We rode on the incredibly slow Intercity train that rattled like a dying battery from Rome Termini to Napoli Centrale rather than whooshing by in an hour on the high speed train. The slow train, uncomfortable and fossil like, came with a priceless tag; observing first hand the gradual social change that bestowed the Southern region’s individuality. Why is the City of Napoli at the bottom of everyone’s travel list?
There is absolutely no excuse to bypass what remained of the diverse ethnicity and cultures that lived here since it was founded by the Greeks in the 7th Century BC; hence “Neo Polis”, New City, said the Greeks. The historical center, also the national laundromat, is declared a UNESCO heritage site. So, it took several hours of wandering the heart of the old town, Scappanapoli, to admire the non-pop-culture Italian charm that foreigners romantically dream of. The highly unemployed city buzzed with vivacious energy, far different than other Italian cities.
As we wandered around the crowded cobblestone streets jampacked with obstructive residents presuming it to be their gardens, playgrounds or living rooms, we captured the essence of everyday life. It could have been a mere hallucination of “Napoli Sotterranea” the ancient underground city. It wasn’t though, it was just its undying soul.
Fruit and fish vendors, florists, children at play and loud conversations integrated well with the sounds of vespa engines, toots, animated conversations and street accordion players. We wiggled our way down narrow streets in fear of hit and run purse snatching Vespa riders. Nevertheless, we admired the many architectural facades of buildings, churches, theatres, palaces and colorful murals contributed by alternating conquerors.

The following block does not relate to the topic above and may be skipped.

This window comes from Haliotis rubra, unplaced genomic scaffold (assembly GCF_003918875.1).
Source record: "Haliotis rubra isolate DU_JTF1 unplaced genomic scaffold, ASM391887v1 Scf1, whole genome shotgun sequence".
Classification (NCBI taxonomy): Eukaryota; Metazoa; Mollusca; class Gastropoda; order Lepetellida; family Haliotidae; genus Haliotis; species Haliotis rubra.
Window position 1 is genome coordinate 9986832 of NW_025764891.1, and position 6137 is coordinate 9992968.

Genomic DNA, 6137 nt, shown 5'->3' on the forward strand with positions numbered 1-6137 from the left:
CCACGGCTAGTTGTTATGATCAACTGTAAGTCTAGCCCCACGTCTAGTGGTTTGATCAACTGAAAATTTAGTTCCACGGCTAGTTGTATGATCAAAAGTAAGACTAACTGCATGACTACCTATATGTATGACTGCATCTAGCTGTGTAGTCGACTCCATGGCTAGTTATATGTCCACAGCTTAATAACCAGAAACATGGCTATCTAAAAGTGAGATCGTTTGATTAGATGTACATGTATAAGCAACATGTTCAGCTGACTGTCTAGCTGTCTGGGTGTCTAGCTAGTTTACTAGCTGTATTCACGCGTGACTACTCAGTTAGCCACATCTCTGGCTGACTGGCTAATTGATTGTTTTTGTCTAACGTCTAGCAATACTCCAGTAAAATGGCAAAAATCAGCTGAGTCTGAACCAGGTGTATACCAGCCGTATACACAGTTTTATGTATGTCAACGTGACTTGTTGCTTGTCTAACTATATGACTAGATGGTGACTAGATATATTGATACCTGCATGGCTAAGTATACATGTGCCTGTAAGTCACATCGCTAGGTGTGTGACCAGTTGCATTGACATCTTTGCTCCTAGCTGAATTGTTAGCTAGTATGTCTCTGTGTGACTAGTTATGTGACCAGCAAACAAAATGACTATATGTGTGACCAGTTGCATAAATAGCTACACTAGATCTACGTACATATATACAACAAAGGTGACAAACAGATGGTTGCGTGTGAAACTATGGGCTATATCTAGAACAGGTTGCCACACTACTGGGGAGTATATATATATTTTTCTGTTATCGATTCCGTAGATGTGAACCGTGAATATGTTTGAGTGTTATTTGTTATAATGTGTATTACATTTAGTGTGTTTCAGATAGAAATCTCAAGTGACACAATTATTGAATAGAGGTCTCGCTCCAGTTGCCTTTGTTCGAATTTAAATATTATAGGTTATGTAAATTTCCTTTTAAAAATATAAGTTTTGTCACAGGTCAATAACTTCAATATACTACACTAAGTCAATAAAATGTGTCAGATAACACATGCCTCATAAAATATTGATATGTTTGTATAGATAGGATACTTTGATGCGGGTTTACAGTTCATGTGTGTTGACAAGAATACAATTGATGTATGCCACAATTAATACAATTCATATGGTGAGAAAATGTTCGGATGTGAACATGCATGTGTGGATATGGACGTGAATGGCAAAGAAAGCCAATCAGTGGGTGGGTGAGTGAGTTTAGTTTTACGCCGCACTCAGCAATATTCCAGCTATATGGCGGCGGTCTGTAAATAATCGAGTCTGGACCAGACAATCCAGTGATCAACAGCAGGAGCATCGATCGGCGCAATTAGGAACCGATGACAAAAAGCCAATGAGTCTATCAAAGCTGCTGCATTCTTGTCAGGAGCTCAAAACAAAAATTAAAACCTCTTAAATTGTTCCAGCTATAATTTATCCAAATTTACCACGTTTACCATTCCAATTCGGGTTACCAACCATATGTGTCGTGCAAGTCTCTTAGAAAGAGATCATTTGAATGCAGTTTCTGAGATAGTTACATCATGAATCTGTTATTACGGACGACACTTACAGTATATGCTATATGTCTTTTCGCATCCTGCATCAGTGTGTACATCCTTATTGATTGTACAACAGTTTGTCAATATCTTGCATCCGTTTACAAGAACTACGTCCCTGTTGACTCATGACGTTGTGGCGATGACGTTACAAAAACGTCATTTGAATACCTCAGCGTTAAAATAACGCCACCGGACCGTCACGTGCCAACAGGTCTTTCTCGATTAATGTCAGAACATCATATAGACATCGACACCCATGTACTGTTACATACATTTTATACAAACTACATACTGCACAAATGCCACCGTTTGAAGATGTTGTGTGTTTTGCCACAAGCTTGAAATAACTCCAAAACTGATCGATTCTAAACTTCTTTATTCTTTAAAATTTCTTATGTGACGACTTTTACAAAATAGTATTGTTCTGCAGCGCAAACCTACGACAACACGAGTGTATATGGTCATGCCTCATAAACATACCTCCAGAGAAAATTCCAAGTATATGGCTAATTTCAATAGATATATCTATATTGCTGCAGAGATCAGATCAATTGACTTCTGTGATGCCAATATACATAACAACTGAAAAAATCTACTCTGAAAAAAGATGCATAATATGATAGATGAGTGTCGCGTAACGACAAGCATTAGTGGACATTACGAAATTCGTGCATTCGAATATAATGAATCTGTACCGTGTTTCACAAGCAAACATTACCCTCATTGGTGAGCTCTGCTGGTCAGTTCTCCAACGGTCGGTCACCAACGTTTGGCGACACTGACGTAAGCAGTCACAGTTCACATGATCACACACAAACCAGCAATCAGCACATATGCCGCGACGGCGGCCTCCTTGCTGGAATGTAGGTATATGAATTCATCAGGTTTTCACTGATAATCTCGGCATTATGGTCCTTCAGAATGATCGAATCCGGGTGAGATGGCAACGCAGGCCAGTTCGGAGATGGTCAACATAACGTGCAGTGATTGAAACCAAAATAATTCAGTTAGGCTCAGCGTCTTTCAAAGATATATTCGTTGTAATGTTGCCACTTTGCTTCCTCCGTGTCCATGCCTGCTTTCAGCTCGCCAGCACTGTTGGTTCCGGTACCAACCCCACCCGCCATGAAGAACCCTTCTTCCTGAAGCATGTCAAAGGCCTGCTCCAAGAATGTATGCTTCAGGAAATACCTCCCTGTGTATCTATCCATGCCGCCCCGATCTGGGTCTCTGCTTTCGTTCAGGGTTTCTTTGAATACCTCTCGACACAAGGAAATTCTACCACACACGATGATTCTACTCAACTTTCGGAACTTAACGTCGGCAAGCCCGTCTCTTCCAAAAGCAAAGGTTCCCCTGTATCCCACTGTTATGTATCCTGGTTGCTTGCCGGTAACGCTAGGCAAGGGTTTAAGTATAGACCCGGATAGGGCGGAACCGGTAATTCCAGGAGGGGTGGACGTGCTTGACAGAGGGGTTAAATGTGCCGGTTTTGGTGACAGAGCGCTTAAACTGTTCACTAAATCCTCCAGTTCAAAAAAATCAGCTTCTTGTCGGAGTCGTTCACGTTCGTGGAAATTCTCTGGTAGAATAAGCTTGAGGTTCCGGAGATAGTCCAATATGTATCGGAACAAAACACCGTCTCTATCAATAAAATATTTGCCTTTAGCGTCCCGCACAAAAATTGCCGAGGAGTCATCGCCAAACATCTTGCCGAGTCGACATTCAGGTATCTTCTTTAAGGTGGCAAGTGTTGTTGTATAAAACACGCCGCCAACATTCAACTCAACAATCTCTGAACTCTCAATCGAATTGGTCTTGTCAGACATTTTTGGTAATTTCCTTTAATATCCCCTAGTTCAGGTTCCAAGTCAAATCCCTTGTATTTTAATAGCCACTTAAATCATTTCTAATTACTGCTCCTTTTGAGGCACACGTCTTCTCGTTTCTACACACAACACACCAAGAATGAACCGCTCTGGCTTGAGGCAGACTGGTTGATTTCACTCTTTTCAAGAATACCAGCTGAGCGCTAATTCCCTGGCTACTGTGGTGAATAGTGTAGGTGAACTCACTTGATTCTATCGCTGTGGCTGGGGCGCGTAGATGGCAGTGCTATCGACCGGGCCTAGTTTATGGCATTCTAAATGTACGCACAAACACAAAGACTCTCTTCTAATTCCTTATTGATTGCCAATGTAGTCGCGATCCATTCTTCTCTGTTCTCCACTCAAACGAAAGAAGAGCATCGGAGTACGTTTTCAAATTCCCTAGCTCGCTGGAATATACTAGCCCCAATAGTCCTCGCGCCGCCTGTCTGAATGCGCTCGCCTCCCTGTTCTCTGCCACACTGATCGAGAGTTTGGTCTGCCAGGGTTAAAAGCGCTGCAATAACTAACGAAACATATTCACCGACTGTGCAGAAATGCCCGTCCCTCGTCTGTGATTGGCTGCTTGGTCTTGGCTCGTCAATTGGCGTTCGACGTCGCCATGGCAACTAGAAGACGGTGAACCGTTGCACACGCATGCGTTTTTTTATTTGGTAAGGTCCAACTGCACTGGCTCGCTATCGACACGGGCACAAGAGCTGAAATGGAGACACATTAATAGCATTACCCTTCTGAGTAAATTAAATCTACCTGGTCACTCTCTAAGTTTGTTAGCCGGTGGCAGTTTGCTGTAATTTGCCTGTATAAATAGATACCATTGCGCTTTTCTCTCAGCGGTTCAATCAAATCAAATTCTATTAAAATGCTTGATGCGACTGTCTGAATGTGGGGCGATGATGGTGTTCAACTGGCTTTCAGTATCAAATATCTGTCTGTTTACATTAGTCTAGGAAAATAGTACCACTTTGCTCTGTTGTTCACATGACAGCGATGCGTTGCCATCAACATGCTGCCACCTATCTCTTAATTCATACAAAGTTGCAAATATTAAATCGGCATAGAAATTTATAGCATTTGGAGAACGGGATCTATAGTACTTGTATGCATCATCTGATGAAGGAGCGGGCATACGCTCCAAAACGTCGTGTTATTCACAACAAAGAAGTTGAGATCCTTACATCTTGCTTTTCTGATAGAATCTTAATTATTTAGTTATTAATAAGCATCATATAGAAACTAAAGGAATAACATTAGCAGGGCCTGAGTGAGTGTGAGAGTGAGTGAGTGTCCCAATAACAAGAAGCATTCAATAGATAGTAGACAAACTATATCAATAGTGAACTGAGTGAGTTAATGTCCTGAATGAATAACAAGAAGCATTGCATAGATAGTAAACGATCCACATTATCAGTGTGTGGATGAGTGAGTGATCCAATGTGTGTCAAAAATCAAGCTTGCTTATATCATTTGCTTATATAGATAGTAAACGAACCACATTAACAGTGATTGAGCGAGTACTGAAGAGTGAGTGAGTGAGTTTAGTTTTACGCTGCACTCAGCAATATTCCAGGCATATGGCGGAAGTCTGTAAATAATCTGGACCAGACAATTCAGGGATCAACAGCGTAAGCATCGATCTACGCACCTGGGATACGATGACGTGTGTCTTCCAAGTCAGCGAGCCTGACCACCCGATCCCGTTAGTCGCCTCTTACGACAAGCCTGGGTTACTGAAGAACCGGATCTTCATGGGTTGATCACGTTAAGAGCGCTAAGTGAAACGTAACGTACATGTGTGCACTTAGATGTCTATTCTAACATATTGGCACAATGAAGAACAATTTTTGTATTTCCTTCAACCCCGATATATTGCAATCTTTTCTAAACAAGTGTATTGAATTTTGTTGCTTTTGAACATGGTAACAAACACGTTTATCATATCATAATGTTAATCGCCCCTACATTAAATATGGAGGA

For history enthusiasts or people who do NOT dig the outdoor ruble scene, the Archeological Museum on Piazza Museo is filled with large collections of Roman, Greek and Egyptian statues, artifacts and mosaics. Particularly, well preserved (color intact) remains of Pompeii, Herculano and Stabiae that were buried under approximately 20ft of ash when Mt Vesuvius erupted in 79 AD.
In the afternoons, we’d head back to Hotel Romeo, pronounced Rome-aye-O, because the whole city was on an afternoon break between 2-4pm. Living it the good old fashioned way, rather than catching up with the rest of the country.
The glassy hotel Romeo, located in the best of both worlds, overlooked the Bay of Napoli and resembled a ship. Definitely worth it, and not only because we had an awesome stay, but the structure of the hotel designed by Phillippe Starck stood out, contrasted and blended in naturally with the ambiance.
We hit Via Cristoforo Colombo and walked towards the more modern part of the city, Centro Napoli, with wider roads, uneven elevation, scattered parks and gallerias overlooking the famous Castel Nuovo. We wandered around the notorious Spanish Quarters that reeked of fish and its traders. Fish? We didn’t want fish!
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